Although the breach may not be as severe as the $530 million hack of the Coincheck exchange earlier this year, the fact that Bithumb now ranks as the sixth biggest trading venue in the world still marks it as a notable, and worrying, incident.
While more details about the heist have surfaced in the hours following the event’s confirmation, providing a glimpse into Bithumb’s internal operations, some important questions about the hack still remain unanswered.
Here’s what we know about the hack so far, and some details we still don’t.
What we know
While Bithumb has not yet disclosed full details of the stolen coins, news emerged following the hack that XRP, the native token of the XRP ledger and the world’s third-largest cryptocurrency, has been targeted, according to a report from CoinDesk Korea.
Based on data from CoinMarketCap, Bithumb accounted for 10 percent of the global trading volume of XRP over the last 24 hours, with a total of $32 million-worth changing hands.
Bithumb has so far not responded to CoinDesk’s request for comment.
IT improvement failed
While Bithumb officially confirmed the breach early Wednesday morning local time, it appears that security issues were already drawing attention from the exchange at least several days ago.
According to a follow-up report from CoinDesk Korea, Bithumb conducted a security enhancement checkup on June 16, just days before the confirmed hack.
The exchange explained at the time:
“Recently, the number of unauthorized access attempts has increased. As such, an urgent server checkup was conducted to strengthen the security of all system.”
At the same time, Bithumb also started moving users’ assets to a cold wallet to store cryptocurrencies in a more secure offline environment.
The CoinDesk Korea report indicated that the hack comes at a time when Bithumb is spending 10 billion won, or around $9 million dollars annually on security measures. Another report from Yonhap further suggests that Bithumb beefed up its security measures by implementing so-called “5.5.7 regulations” last month.
Under this requirement, at least 5 percent of a financial institution’s staff should be IT specialists. Among those, 5 percent should focus on information security, while at least 7 percent of the firm’s total budget should be on information security.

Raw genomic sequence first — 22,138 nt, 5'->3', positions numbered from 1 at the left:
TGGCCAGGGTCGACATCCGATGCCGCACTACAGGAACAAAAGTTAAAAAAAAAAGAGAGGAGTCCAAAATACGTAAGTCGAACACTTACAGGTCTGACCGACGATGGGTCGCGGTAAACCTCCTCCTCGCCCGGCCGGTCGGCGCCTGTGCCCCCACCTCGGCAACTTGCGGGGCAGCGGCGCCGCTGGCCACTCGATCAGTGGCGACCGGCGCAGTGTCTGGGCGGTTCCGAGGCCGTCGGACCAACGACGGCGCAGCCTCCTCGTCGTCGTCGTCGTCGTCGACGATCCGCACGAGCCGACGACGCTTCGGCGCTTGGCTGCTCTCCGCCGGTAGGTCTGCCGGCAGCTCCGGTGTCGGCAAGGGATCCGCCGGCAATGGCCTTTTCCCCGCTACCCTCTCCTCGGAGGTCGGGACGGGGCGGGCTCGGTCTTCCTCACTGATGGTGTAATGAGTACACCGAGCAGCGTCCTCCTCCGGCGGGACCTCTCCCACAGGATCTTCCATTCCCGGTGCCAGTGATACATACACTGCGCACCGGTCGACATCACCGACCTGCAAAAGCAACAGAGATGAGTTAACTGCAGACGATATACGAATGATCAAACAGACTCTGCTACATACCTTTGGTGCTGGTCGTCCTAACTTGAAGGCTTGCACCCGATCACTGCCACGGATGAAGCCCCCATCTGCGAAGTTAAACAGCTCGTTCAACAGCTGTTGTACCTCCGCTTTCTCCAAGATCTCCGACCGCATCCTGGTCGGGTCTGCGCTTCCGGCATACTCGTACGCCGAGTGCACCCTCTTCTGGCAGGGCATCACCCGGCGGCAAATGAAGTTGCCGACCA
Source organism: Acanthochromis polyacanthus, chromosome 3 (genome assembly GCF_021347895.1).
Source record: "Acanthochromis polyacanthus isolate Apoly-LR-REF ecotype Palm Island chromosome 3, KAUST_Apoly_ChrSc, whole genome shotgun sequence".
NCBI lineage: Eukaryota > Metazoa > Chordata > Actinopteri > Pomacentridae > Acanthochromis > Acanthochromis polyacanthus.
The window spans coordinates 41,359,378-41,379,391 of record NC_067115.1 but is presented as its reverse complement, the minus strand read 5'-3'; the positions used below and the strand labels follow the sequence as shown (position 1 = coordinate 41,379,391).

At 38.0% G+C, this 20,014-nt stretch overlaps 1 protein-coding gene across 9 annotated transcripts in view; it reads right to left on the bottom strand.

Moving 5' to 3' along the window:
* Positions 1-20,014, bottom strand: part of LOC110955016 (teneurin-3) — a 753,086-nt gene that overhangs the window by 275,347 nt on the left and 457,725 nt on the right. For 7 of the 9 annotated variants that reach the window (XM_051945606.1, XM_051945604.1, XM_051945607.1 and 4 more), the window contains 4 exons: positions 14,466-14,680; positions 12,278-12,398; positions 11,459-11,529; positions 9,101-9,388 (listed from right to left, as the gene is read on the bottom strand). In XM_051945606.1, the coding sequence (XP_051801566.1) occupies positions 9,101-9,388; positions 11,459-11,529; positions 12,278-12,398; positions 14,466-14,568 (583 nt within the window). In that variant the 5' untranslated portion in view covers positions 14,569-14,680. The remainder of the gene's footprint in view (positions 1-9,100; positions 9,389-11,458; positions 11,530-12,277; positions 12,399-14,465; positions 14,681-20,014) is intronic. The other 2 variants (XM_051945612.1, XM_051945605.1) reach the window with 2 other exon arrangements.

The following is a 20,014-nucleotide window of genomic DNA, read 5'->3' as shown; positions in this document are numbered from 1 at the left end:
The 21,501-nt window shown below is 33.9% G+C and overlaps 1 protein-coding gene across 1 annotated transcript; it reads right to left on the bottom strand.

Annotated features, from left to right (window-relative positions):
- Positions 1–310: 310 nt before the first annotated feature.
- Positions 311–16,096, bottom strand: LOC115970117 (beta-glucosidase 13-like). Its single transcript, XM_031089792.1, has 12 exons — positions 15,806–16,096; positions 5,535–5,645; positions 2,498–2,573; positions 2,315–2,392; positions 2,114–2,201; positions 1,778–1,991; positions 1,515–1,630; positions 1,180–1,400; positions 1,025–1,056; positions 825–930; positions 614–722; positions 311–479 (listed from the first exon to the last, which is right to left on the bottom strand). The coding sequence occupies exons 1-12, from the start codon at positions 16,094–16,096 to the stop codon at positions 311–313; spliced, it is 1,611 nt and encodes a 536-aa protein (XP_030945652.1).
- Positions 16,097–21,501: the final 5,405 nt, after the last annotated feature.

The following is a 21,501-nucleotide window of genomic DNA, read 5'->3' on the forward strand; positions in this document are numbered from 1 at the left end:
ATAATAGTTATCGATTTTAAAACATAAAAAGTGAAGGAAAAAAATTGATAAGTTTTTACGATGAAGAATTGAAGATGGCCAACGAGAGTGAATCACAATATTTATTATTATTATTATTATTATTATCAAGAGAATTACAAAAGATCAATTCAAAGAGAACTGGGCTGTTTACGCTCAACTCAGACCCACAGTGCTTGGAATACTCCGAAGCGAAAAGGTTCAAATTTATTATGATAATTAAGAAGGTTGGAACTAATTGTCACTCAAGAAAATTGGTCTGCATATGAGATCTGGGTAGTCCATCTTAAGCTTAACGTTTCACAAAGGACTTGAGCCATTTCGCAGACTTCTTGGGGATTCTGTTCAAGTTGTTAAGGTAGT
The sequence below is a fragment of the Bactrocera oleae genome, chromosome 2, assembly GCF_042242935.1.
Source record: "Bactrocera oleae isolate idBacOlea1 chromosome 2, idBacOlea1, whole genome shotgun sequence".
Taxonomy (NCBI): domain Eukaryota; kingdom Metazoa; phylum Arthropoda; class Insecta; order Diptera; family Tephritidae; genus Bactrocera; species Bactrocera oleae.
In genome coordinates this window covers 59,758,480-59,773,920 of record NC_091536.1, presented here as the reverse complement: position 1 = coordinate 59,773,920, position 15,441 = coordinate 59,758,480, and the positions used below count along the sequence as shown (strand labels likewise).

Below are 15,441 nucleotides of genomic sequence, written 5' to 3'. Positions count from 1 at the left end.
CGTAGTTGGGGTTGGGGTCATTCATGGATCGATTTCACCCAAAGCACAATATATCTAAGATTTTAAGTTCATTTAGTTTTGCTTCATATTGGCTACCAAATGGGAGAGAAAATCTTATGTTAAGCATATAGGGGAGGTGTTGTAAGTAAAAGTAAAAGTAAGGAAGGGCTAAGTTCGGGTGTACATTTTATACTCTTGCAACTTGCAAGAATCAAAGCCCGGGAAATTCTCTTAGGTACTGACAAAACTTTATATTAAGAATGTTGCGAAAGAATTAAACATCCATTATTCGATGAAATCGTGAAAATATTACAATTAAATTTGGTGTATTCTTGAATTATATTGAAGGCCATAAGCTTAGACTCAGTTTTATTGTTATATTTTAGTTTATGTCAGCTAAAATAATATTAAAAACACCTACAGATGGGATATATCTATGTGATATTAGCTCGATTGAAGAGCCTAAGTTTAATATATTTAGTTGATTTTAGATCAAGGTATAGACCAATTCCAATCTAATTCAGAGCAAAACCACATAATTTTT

The report from Yonhap stated that 21 percent of Bithumb’s employees are technology specialists as of May, and 10 percent of those are responsible for information security. Further, about eight percent of the annual spending budget is used for data protection activities.
Although Bithumb appears to have fulfilled the 5.5.7 requirements, the report said the fact that it has 300 employees means it may not be able to cope with the increasing amount of trading volume and user numbers on its platform.
Government weighs in
An hour before Bithumb confirmed the hack on its website and official Twitter account, the exchange reported the case to the Korea Internet & Security Agency (KISA), a government organization that supervises internet and cybersecurity issues in the country.
An official from KISA said a dedicated analysis team is currently in the process of investigation the hack. As of press time, the agency has not yet disclosed any details from its investigation so far.
Bithumb to refund users
Immediately after announcing the hack, Bithumb confirmed it will pay back victims using its own reserves.
Industry experts later weighed in, including bitcoin pioneer Charlie Shrem, who praised the move despite the unwelcome incident.
“Bithumb hacked for $30 million but covering all losses. Out industry is getting better and stronger,” he tweeted.